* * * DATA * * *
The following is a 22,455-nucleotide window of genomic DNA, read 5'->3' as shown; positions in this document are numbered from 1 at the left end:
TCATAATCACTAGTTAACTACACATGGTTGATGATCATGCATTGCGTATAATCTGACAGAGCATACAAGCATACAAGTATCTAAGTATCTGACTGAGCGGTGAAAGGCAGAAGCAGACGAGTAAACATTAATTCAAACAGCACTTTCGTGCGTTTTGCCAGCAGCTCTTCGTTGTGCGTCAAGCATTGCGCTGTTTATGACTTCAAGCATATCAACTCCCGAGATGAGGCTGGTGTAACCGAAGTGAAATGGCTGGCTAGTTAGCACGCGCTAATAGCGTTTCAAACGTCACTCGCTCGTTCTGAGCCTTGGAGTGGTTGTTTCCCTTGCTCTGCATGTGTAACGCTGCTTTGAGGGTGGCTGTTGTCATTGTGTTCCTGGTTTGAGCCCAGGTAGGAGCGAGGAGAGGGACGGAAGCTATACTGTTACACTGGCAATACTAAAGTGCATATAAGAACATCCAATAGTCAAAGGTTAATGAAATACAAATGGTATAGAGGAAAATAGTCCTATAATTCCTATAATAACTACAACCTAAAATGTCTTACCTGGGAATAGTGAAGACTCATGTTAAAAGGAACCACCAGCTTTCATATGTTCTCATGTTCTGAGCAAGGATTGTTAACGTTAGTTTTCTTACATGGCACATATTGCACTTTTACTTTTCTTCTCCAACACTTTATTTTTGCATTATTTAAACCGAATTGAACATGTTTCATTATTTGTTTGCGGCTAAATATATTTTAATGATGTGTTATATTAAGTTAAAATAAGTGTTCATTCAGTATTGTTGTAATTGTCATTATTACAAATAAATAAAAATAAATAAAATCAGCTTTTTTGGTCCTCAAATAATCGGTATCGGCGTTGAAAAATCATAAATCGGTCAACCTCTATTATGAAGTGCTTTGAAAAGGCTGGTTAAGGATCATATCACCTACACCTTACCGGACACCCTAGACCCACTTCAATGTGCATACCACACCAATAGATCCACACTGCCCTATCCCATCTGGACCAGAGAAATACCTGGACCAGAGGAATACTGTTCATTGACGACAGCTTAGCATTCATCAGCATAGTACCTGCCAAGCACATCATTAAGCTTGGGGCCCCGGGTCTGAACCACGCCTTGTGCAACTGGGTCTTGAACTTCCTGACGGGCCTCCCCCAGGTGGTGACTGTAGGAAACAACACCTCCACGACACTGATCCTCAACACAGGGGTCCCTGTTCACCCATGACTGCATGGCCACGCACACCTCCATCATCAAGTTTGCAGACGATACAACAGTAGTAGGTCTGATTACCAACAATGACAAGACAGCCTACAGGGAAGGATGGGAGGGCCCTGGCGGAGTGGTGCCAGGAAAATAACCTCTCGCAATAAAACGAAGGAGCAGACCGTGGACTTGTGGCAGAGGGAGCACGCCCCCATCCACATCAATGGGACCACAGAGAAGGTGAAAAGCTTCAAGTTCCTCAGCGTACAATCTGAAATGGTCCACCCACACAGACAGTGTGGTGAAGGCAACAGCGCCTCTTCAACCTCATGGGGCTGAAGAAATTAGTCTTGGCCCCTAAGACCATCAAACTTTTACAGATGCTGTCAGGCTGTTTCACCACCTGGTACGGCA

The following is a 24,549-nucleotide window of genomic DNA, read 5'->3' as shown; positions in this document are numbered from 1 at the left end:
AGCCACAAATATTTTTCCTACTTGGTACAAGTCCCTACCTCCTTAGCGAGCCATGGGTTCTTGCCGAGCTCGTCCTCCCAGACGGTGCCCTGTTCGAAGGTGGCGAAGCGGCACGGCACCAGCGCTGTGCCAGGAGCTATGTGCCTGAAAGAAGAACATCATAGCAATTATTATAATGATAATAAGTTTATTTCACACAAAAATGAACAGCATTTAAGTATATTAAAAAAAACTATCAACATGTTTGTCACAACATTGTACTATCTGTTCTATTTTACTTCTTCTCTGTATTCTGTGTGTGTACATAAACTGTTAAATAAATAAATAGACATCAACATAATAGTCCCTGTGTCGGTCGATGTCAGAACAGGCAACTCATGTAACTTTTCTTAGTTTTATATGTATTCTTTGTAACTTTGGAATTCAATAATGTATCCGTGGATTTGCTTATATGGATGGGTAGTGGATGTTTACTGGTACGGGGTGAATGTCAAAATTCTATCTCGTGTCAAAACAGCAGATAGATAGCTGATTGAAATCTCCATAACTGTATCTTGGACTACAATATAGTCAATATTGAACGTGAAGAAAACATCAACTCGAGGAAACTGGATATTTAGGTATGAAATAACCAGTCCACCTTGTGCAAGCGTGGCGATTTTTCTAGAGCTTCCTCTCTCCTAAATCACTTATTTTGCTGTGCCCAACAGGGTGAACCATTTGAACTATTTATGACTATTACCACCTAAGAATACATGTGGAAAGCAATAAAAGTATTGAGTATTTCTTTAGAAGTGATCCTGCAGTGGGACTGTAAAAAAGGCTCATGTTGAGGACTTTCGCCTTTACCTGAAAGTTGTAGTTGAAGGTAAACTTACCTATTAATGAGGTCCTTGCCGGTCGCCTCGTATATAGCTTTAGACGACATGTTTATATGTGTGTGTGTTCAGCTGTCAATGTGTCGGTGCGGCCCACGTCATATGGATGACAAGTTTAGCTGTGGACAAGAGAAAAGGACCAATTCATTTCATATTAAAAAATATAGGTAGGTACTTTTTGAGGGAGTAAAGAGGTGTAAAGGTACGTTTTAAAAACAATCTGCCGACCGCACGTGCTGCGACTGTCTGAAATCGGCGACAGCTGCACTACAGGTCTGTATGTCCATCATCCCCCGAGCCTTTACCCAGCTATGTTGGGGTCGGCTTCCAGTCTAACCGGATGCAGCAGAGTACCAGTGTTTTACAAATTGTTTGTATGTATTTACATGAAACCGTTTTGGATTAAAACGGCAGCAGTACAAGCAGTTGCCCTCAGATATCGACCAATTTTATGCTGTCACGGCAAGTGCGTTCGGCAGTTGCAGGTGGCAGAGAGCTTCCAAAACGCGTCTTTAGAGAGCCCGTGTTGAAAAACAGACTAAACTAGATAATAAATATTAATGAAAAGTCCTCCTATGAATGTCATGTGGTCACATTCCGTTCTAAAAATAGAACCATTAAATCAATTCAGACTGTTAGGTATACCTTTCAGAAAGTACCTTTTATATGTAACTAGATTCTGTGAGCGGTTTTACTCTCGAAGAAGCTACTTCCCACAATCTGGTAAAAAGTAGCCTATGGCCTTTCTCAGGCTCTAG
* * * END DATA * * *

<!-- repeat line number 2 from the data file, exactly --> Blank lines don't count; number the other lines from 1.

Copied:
TCATAATCACTAGTTAACTACACATGGTTGATGATCATGCATTGCGTATAATCTGACAGAGCATACAAGCATACAAGTATCTAAGTATCTGACTGAGCGGTGAAAGGCAGAAGCAGACGAGTAAACATTAATTCAAACAGCACTTTCGTGCGTTTTGCCAGCAGCTCTTCGTTGTGCGTCAAGCATTGCGCTGTTTATGACTTCAAGCATATCAACTCCCGAGATGAGGCTGGTGTAACCGAAGTGAAATGGCTGGCTAGTTAGCACGCGCTAATAGCGTTTCAAACGTCACTCGCTCGTTCTGAGCCTTGGAGTGGTTGTTTCCCTTGCTCTGCATGTGTAACGCTGCTTTGAGGGTGGCTGTTGTCATTGTGTTCCTGGTTTGAGCCCAGGTAGGAGCGAGGAGAGGGACGGAAGCTATACTGTTACACTGGCAATACTAAAGTGCATATAAGAACATCCAATAGTCAAAGGTTAATGAAATACAAATGGTATAGAGGAAAATAGTCCTATAATTCCTATAATAACTACAACCTAAAATGTCTTACCTGGGAATAGTGAAGACTCATGTTAAAAGGAACCACCAGCTTTCATATGTTCTCATGTTCTGAGCAAGGATTGTTAACGTTAGTTTTCTTACATGGCACATATTGCACTTTTACTTTTCTTCTCCAACACTTTATTTTTGCATTATTTAAACCGAATTGAACATGTTTCATTATTTGTTTGCGGCTAAATATATTTTAATGATGTGTTATATTAAGTTAAAATAAGTGTTCATTCAGTATTGTTGTAATTGTCATTATTACAAATAAATAAAAATAAATAAAATCAGCTTTTTTGGTCCTCAAATAATCGGTATCGGCGTTGAAAAATCATAAATCGGTCAACCTCTATTATGAAGTGCTTTGAAAAGGCTGGTTAAGGATCATATCACCTACACCTTACCGGACACCCTAGACCCACTTCAATGTGCATACCACACCAATAGATCCACACTGCCCTATCCCATCTGGACCAGAGAAATACCTGGACCAGAGGAATACTGTTCATTGACGACAGCTTAGCATTCATCAGCATAGTACCTGCCAAGCACATCATTAAGCTTGGGGCCCCGGGTCTGAACCACGCCTTGTGCAACTGGGTCTTGAACTTCCTGACGGGCCTCCCCCAGGTGGTGACTGTAGGAAACAACACCTCCACGACACTGATCCTCAACACAGGGGTCCCTGTTCACCCATGACTGCATGGCCACGCACACCTCCATCATCAAGTTTGCAGACGATACAACAGTAGTAGGTCTGATTACCAACAATGACAAGACAGCCTACAGGGAAGGATGGGAGGGCCCTGGCGGAGTGGTGCCAGGAAAATAACCTCTCGCAATAAAACGAAGGAGCAGACCGTGGACTTGTGGCAGAGGGAGCACGCCCCCATCCACATCAATGGGACCACAGAGAAGGTGAAAAGCTTCAAGTTCCTCAGCGTACAATCTGAAATGGTCCACCCACACAGACAGTGTGGTGAAGGCAACAGCGCCTCTTCAACCTCATGGGGCTGAAGAAATTAGTCTTGGCCCCTAAGACCATCAAACTTTTACAGATGCTGTCAGGCTGTTTCACCACCTGGTACGGCA